Goby is a tool for systematically organizing files and ideas. It allows you to model relationships between different items in a collection, and alternate between table and graph representations of the same information. In building Goby I was inspired by “thinking tools” like Are.na and Obsidian, and I combined their best features to create an interface that bolsters individual control and flexibility. Alongside this, I wanted Goby to encourage you to approach projects in a different way, placing emphasis on how the elements of a system “hang together."
So what do you actually do with Goby? As one example, you could use it to tag and categorize artworks by author, format, and other metadata. You could also use it to plan a novel by mapping relationships between all the characters, locations, themes, motifs, and plot-lines. Or more dramatically, it could be used as an enhancement of your computer’s file explorer, letting you organize documents in non-hierarchical groupings. Goby’s architecture is meant to be flexible enough to apply in a wide range of projects and tasks.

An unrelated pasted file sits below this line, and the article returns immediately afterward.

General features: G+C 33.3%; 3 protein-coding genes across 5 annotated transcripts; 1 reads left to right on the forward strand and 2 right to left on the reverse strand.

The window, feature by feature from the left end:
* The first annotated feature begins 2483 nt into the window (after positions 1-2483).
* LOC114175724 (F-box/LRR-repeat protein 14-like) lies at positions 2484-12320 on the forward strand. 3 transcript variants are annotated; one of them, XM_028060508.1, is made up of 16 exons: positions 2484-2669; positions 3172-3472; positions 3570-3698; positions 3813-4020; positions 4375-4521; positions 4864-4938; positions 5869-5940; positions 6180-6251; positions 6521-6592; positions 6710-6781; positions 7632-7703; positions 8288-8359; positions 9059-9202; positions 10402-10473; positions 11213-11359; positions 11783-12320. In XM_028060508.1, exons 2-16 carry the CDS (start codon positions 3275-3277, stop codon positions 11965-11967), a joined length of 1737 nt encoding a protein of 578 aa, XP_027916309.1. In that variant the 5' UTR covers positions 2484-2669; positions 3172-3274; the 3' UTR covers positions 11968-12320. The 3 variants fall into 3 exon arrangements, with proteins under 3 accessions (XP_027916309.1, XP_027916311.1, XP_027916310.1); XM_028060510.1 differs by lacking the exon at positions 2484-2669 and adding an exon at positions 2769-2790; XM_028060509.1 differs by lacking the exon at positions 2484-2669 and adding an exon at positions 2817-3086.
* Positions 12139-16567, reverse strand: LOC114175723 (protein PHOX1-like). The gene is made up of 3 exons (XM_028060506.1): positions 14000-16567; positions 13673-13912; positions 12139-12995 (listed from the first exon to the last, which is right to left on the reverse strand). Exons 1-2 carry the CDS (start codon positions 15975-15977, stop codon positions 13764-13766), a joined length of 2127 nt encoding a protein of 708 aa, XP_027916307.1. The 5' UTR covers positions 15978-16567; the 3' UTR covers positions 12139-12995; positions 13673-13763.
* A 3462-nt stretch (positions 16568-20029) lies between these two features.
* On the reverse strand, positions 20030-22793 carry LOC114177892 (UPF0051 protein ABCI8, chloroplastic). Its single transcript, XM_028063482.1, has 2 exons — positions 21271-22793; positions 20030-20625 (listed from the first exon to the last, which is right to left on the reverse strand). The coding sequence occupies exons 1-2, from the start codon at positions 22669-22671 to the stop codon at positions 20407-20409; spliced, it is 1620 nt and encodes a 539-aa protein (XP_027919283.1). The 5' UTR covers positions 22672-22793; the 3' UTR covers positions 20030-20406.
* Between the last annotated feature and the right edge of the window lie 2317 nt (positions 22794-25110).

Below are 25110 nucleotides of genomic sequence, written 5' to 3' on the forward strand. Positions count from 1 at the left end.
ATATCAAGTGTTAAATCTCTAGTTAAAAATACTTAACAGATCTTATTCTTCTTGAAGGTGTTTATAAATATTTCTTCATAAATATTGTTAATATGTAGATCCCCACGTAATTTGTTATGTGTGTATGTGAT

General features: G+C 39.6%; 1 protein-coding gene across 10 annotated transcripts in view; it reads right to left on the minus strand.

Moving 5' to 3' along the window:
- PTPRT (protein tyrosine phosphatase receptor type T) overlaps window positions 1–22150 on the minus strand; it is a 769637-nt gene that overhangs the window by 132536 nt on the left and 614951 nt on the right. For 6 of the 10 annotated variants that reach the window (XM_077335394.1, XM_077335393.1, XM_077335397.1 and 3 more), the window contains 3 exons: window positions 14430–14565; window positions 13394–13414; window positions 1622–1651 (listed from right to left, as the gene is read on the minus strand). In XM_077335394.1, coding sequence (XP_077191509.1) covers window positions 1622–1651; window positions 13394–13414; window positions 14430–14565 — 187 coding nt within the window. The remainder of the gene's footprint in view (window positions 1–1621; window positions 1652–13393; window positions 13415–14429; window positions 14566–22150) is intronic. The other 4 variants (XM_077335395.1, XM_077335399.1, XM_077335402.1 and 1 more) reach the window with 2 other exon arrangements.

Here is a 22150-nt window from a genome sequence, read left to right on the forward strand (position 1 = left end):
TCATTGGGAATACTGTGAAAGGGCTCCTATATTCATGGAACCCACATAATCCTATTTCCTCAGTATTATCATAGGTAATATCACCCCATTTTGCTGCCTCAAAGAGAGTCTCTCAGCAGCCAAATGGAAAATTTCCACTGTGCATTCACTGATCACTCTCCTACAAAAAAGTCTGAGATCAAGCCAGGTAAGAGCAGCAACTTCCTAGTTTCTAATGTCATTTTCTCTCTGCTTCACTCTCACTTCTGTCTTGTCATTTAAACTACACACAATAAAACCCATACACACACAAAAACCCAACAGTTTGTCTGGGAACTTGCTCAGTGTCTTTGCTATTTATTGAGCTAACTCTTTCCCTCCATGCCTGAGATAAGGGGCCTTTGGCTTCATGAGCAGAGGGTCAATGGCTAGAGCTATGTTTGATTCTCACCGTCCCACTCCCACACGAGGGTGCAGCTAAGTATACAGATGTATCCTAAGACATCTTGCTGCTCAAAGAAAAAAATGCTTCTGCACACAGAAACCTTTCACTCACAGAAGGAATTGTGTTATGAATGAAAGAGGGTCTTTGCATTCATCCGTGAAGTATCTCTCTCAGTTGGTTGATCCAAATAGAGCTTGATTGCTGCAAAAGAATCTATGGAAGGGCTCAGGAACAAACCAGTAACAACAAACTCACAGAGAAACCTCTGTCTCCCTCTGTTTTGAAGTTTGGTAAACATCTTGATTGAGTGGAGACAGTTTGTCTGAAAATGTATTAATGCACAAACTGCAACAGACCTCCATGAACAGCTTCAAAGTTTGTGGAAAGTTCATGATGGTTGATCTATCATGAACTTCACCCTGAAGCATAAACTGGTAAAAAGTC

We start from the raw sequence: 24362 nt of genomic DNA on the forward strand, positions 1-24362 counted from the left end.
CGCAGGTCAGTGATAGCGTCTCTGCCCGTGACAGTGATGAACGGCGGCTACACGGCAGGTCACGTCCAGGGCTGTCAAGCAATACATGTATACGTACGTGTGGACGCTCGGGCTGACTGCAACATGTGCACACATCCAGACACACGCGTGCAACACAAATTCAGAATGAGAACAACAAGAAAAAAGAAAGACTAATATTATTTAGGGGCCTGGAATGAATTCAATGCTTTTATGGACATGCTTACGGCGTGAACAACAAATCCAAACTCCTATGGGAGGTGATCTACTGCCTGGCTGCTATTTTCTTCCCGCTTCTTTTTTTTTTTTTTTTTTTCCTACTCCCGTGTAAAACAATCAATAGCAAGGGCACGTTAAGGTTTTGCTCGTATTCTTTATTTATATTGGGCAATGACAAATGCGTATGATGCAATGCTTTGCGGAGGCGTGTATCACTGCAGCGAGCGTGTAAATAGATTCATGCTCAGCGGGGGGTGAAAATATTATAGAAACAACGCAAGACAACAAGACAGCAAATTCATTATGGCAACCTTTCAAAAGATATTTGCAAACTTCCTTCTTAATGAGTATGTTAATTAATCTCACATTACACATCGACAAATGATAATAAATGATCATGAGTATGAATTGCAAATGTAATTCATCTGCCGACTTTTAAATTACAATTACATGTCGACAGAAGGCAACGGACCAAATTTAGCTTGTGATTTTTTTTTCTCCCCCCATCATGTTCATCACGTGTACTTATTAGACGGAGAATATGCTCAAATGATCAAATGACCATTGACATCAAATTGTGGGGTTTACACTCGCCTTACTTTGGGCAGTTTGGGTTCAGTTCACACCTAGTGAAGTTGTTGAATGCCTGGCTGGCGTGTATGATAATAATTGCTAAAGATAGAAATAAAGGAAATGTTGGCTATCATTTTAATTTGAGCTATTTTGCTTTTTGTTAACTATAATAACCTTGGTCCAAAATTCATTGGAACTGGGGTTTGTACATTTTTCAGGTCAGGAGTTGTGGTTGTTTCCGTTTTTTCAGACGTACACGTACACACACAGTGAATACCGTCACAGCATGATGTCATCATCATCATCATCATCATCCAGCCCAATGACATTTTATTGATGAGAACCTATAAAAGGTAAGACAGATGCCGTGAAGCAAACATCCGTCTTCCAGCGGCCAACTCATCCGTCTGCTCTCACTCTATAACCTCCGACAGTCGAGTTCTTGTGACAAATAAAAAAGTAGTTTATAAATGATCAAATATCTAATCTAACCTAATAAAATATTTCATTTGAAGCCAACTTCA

My idea for Goby stemmed from a desire to translate concepts from philosophy and programming into a functional interface. I approach design as something interwoven with these two fields, in that they all attempt to structure our knowledge according to rules and patterns—or as Papanek puts it, “the conscious effort to impose meaningful order.” Goby was an experiment in building a completely novel interface that captures this way of engaging with the world.